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There were 16 papers and 8 peer-reviewed posters. A practical session was held at the Stable Rosenthal (Carpiano) to stress the strong link between ethology and equitation. The Symposium included a specific session that was dedicated to identifying immediate priorities of research.

The Symposium 2006 focused on the following topics that emerged during the first International Equitation Science Symposium in 2005, Australia.

  • Examine the pros and cons of working juvenile and immature horses.
  • How much is too much and how early is too soon?
  • Assess the indicators and effects of learned helplessness.
  • Analyse the various types of flexion, used in different training systems, and how to measure them effectively.
  • Assess the benefits of adopting scientifically verified behaviour modification techniques.
SpeakersOral Presentations
Natalie Waran, New Zealand Training from an earlier age
Paul McGreevy, Australia Ethological challenges for the working horse and the limitations of ethological solutions in training
Amanda Warren-Smith, Australia An audit of the application of the principles of equitation science by qualified equestrian instructors in Australia
Janne W. Christensen, Denmark Training methods for modification of fear in horses
Andrew McLean, Australia Reducing wastage in the trained horse: Training principles that arise from learning theory
E. Hartmann, Scotland A preliminary investigation into verbal cue-colour association learning in horses
Hayley D. Randle, UK Horse whisperers and horse ‘behaviourists’: Are we jeopardising our horses?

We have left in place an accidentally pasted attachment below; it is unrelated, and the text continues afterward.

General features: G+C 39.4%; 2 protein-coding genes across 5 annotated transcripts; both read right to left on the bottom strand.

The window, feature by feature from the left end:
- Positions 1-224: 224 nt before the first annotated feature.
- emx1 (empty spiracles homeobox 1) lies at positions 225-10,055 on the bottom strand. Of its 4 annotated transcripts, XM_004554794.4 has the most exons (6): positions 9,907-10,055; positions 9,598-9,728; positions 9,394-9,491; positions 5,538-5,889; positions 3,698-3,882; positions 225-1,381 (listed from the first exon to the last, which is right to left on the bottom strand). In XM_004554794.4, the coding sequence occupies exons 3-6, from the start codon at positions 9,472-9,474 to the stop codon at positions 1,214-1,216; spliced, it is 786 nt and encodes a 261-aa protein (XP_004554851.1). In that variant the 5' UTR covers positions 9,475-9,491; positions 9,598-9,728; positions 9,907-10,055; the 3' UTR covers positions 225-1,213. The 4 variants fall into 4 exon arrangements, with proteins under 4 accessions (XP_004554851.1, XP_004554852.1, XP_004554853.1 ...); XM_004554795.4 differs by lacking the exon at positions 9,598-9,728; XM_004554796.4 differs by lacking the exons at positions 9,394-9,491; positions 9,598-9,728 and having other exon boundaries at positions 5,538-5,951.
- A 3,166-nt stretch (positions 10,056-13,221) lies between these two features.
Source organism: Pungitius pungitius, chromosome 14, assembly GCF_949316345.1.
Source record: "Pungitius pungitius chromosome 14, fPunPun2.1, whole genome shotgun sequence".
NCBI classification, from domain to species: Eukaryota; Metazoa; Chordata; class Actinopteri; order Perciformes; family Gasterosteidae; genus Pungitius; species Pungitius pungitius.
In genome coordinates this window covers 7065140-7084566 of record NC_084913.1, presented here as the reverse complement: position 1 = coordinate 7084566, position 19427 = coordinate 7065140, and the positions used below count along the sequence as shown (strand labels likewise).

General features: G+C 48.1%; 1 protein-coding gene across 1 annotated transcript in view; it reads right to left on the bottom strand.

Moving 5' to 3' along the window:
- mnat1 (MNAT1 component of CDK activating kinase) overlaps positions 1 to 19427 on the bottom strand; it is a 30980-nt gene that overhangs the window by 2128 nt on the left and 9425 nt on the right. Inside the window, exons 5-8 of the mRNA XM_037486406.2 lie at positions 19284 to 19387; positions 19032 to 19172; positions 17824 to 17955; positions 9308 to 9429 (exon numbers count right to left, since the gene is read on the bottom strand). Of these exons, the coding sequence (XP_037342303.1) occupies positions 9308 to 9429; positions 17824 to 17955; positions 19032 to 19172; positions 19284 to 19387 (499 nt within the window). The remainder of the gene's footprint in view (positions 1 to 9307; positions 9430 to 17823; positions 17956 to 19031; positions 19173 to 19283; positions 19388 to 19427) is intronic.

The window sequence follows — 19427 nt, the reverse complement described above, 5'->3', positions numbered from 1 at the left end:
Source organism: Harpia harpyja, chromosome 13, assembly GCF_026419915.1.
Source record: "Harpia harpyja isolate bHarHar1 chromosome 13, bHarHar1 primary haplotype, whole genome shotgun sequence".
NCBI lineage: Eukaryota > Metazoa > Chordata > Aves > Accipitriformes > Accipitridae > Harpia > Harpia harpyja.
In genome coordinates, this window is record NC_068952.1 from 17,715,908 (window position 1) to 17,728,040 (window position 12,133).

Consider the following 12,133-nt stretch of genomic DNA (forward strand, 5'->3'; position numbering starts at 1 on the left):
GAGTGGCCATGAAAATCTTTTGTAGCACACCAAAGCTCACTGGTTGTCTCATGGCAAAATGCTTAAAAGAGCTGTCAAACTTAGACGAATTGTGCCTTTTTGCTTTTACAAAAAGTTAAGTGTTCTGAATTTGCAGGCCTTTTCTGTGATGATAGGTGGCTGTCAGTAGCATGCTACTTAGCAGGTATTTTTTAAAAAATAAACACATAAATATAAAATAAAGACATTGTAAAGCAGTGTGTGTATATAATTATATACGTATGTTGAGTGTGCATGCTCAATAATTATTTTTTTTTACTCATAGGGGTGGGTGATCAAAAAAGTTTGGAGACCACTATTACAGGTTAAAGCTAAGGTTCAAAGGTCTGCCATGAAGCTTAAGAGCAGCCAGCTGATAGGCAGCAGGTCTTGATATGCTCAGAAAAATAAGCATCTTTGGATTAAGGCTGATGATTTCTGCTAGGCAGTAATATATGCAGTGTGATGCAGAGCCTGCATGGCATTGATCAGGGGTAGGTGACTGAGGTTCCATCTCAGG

Jo Hockenhull, UK Does punishment work? Rider responses and behaviour problems in ridden horses
Paolo Baragli, Italy Assessment of the behaviour and haltering work time in young unhandled horses: Influence of three different training methods
Mari Zetterqvist Blokhuis, Sweden HorseConnexion: Improving horse welfare through knowledge transfer to riders, riding teachers and horse owners
Alexandra Wells, Australia Do horses exhibit motor bias when their balance is tested?
Jack Murphy, Ireland Visuomotor influences on jump stride kinematics in showjumping horses
Machteld van Dierendonck, The Netherlands Assessment of ethological methods as a diagnostic tool to determine early overtraining in horses
Adalberto Falaschini, Italy An approach to stress induced by rider in show jumper horses
Uta von Borstel, Canada Stronger fear reactions in Dressage versus Showjumping horses may be linked to genetics but not training
Aleksandra Górecka, Poland Behaviour of horses during habituation to a novel object
Lead authors Posters
Sandra Burr, Australia Dancing with horse whisperers: What horse(wo)men want
Jan Ladewig, Denmark Roll and rise: A Sign of Comfort in Horses?
Beth Bliss, USA A preliminary 2-foal study on the use of Positive Reinforcement from birth
Alberto Minetti, Italy General and individual biomechanics/energetics of locomotion in performing quadrupeds
A. Brunt, UK Responses of school horses to a flat lesson
Cristina Cravana, Italy Circulating ß-endorphin levels of trained Standardbred racehorses after competitive and not competitive races
Mari Zetterqvist Blokhuis, Sweden EuroRide – an international education for riding instructors
Louise Roberts, UK A Pilot Study: Can owners predict their horses’ behaviour?
A. Checchi, Italy Safety compliances in equestrian centers
Antonio Fagiolo, Italy Training, competition and transport in horses: Influence on physiological and biochemical parameters
Manuela Pauri, Italy The use of an experienced horse in breaking of an untrained subject: Preliminary observations
Amanda Warren-Smith, Australia Head lowering in horses
Amanda Warren-Smith, Australia The timing of reinforcement when training foals (Equus caballus)
Amanda Warren-Smith, Australia Rein contact between horse and handler
Amanda Warren-Smith, Australia Use of positive and negative reinforcement in equitation
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